Jill I. Goldenziel, Sanctioning Faith: Religion, State, and U.S.-Cuban Relations (2009). Journal of Law and Politics, Vol. 25, p. 179, 2009. Available at SSRN: http://ssrn.com/abstract=1562014
Fidel Castro’s government actively suppressed religion in Cuba for decades. Yet in recent years Cuba has experienced a dramatic flourishing of religious life. Since the fall of the Soviet Union, the Cuban government has increased religious liberty by opening political space for religious belief and practice. In 1991, the Cuban Communist Party removed atheism as a prerequisite for membership. One year later, Cuba amended its constitution to deem itself a secular state rather than an atheist state. Since that time, religious life in Cuba has grown exponentially. All religious denominations, from the Catholic Church to the Afro-Cuban religious societies to the Jewish and Muslim communities, report increased participation in religious rites. Religious social service organizations like Caritas have opened in Cuba, providing crucial social services to Cubans of all religious faiths. These religious institutions are assisted by groups from the United States traveling legally to Cuba on religious visas and carrying vital medicine, aid, and religious paraphernalia.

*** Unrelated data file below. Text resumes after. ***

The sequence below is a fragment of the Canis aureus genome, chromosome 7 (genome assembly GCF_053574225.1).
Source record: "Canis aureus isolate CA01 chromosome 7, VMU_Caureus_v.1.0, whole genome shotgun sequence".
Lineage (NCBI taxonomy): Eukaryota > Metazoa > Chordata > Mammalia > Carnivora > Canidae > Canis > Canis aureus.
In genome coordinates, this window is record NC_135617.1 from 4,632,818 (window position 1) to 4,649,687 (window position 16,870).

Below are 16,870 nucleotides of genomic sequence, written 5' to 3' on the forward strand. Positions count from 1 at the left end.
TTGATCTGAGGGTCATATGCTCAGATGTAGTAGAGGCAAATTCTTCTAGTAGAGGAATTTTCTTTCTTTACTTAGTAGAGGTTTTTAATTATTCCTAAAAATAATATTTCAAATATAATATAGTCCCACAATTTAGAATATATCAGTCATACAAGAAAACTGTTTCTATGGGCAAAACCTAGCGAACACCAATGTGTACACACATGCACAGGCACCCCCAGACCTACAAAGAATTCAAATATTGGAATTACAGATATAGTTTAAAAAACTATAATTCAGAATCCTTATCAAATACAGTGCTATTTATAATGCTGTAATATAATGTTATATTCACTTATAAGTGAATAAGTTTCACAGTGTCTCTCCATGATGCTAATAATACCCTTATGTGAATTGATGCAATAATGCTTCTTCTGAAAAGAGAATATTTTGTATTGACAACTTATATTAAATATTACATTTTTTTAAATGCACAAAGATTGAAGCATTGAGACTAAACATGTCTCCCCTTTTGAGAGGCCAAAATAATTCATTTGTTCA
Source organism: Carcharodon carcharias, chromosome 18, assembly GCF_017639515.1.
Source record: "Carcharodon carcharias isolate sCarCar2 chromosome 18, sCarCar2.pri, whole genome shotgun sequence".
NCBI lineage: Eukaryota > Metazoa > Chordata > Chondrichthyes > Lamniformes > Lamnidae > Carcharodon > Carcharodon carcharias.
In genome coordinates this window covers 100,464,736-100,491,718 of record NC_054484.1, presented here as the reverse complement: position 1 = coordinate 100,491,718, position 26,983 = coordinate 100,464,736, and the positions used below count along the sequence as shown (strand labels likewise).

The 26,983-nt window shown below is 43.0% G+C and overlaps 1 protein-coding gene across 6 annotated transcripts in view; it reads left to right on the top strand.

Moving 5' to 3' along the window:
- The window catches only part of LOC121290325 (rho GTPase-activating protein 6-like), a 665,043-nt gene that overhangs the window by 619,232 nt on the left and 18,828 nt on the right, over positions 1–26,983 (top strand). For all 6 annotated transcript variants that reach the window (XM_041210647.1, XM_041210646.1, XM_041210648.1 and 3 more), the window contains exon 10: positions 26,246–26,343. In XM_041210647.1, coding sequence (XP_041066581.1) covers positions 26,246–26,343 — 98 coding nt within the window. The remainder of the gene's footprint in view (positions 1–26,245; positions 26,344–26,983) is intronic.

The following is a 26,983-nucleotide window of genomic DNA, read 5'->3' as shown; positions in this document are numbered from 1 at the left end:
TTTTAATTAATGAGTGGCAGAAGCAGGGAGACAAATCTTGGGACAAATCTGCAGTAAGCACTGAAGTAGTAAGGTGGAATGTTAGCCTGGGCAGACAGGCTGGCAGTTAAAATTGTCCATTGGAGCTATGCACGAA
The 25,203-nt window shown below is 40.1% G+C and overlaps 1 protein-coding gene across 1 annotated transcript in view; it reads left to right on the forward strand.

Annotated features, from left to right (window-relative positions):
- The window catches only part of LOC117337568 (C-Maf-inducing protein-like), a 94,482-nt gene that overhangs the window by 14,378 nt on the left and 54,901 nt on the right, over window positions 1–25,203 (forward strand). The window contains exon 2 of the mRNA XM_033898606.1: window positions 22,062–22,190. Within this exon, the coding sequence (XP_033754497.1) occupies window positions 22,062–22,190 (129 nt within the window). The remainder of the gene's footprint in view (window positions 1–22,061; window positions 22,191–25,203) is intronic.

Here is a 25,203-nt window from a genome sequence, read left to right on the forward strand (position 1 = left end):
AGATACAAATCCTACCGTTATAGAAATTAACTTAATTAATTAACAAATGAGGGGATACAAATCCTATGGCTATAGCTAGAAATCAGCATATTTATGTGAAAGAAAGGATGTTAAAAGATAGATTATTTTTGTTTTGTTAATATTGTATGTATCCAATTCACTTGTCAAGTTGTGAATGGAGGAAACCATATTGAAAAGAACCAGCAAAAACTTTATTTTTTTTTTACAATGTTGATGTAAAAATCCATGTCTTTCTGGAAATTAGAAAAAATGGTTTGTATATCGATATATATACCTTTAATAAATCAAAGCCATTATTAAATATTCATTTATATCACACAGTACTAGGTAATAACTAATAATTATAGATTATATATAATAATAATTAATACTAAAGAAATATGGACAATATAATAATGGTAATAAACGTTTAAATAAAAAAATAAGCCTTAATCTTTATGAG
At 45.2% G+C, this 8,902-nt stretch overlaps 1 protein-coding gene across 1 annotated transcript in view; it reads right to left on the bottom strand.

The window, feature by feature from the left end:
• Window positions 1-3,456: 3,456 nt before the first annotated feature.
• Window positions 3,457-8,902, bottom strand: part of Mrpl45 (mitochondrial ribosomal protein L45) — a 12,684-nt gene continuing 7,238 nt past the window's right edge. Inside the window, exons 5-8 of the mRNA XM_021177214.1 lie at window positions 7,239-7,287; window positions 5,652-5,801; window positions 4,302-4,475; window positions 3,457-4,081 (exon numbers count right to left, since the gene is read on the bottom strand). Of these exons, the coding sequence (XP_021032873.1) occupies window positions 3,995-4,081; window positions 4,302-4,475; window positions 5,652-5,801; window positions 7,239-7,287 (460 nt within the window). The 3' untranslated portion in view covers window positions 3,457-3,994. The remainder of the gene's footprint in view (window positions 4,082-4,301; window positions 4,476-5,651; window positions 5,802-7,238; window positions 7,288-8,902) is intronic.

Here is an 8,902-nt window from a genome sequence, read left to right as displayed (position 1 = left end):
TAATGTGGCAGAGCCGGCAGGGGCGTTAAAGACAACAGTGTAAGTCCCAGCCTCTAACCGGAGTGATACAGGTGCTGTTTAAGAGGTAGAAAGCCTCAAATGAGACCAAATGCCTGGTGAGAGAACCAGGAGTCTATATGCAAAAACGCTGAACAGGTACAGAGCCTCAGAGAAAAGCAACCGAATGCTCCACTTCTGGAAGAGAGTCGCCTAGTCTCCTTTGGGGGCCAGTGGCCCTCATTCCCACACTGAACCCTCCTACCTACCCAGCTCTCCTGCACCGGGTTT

What explains the Cuban government’s sudden accommodation of religion? Drawing on original field research in Havana, I argue that the Cuban government has strategically increased religious liberty for political gain. Loopholes in U.S. sanctions policies have allowed aid to flow into Cuba from the United States via religious groups, tying Cuba’s religious marketplace to its emerging economic markets. The Cuban government has learned from the experience of similar religious awakenings in post-Communist states in Eastern Europe and has shrewdly managed the workings of religious organizations while permitting individual spiritual revival. By allowing greater public expression of religious faith, the Cuban government has opened the door to religious pluralism on the island while closely monitoring religious groups to prevent political opposition. As the Obama Administration has already begun to ease U.S. sanctions on Cuba, these recent changes in Cuban law may allow the U.S. to promote political change in Cuba through religious civil society institutions.